Wearing uniforms designed by Kim Jong Il, North Korea's traffic girls mechanically rotate counter-clockwise (the only way they're allowed to turn) at intersections throughout Pyongyang. There are no traffic lights in the communist capital, only young women selected for their beauty to direct cars — especially the ones who stop to stare. But you don't have to be on a street in the isolated country to check them out. There are countless videos on YouTube and even fan sites created for the women. I guess being gawked at internationally is a vocational hazard.
Just like Jon Stewart, I was wondering what the heck must have gone through Bill Clinton's mind when he met North Korea's Kim Jong Il with hopes of securing the release of journalists Laura Ling and Euna Lee. Well last night, the former president chatted with Jon about the whole ordeal. My favorite part came when Jon asked Bill about his role as Batman, since, you know, Clinton acts as an international superhero these days. Clinton revealed that he prefers to think of himself as a character from a James Bond movie. Check out the clip!
"Most of the North Koreans we spoke with said they were fleeing poverty and food shortages. One girl in her early 20s said she had been told she could find work in the computer industry in China. After being smuggled across the Tumen River, she found herself working with computers, but not in the way she had expected. She became one of a growing number of North Korean women who are being used as Internet sex workers, undressing for online clients on streaming video. Some defectors appeared more nervous about being interviewed than others. But they all agreed that their lives in China, while stark, were better than what they had left behind in North Korea."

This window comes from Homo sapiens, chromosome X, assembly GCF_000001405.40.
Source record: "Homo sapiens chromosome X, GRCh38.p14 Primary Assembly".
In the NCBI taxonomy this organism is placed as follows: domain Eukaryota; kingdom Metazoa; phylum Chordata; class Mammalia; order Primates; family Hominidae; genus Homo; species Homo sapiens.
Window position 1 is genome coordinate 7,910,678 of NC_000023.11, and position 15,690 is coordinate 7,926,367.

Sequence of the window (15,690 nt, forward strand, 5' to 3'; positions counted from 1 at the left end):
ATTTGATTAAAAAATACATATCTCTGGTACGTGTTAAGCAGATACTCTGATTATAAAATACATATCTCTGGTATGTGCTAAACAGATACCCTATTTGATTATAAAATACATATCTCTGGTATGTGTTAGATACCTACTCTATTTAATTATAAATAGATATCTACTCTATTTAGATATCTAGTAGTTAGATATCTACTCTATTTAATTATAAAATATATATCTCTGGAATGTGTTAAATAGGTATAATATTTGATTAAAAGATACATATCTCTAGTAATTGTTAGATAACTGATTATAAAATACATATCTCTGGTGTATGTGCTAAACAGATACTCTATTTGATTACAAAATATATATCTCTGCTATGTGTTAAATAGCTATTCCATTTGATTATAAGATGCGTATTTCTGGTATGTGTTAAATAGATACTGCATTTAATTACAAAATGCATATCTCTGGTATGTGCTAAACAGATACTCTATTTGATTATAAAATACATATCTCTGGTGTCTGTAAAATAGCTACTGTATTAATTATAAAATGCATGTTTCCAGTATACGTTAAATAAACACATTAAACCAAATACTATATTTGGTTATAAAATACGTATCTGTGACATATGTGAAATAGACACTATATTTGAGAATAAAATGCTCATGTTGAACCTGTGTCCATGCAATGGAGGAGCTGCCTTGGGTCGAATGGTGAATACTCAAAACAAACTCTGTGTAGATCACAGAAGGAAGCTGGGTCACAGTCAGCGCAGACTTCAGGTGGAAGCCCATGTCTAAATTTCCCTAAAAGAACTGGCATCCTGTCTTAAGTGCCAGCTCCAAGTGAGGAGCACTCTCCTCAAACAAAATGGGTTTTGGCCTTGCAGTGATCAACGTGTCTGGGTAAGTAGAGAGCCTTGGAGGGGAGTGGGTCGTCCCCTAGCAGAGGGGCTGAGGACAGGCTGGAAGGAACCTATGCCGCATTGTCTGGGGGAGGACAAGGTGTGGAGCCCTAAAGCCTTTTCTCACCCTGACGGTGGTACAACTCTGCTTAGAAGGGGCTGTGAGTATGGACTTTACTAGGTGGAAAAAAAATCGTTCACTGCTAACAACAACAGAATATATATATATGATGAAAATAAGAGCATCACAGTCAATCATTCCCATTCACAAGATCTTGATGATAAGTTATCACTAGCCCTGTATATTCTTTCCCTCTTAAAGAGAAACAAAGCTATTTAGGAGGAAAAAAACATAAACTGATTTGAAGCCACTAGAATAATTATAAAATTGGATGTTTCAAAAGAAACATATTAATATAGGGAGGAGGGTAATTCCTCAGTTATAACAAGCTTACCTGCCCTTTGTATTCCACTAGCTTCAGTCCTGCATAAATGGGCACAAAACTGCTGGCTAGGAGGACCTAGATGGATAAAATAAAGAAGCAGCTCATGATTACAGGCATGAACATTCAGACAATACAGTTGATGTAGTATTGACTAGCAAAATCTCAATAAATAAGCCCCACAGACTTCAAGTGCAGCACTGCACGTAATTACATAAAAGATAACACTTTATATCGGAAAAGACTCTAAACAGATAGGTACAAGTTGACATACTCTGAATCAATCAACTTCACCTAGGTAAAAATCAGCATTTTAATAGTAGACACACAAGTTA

— Journalists Laura Ling and Euna Lee opened up today about their ordeal in North Korea. They were finally able to report the story that led them to the border in the first place, of desperate women who flee North Korea only to be forced into the sex trade or arranged marriages once they get to China. In the article, the pair also describes being dragged into North Korea from Chinese soil by North Korean soldiers.
Now that Bill Clinton has helped bring journalists Euna Lee and Laura Ling home safely from North Korea, prominent politicos are speaking out against the way the release was handled. Appearing on Fox News today, former Clinton adviser Dick Morris argued that negotiating with North Korea gives the rogue state "an opportunity to rehabilitate its image globally simply to get two reporters out of jail."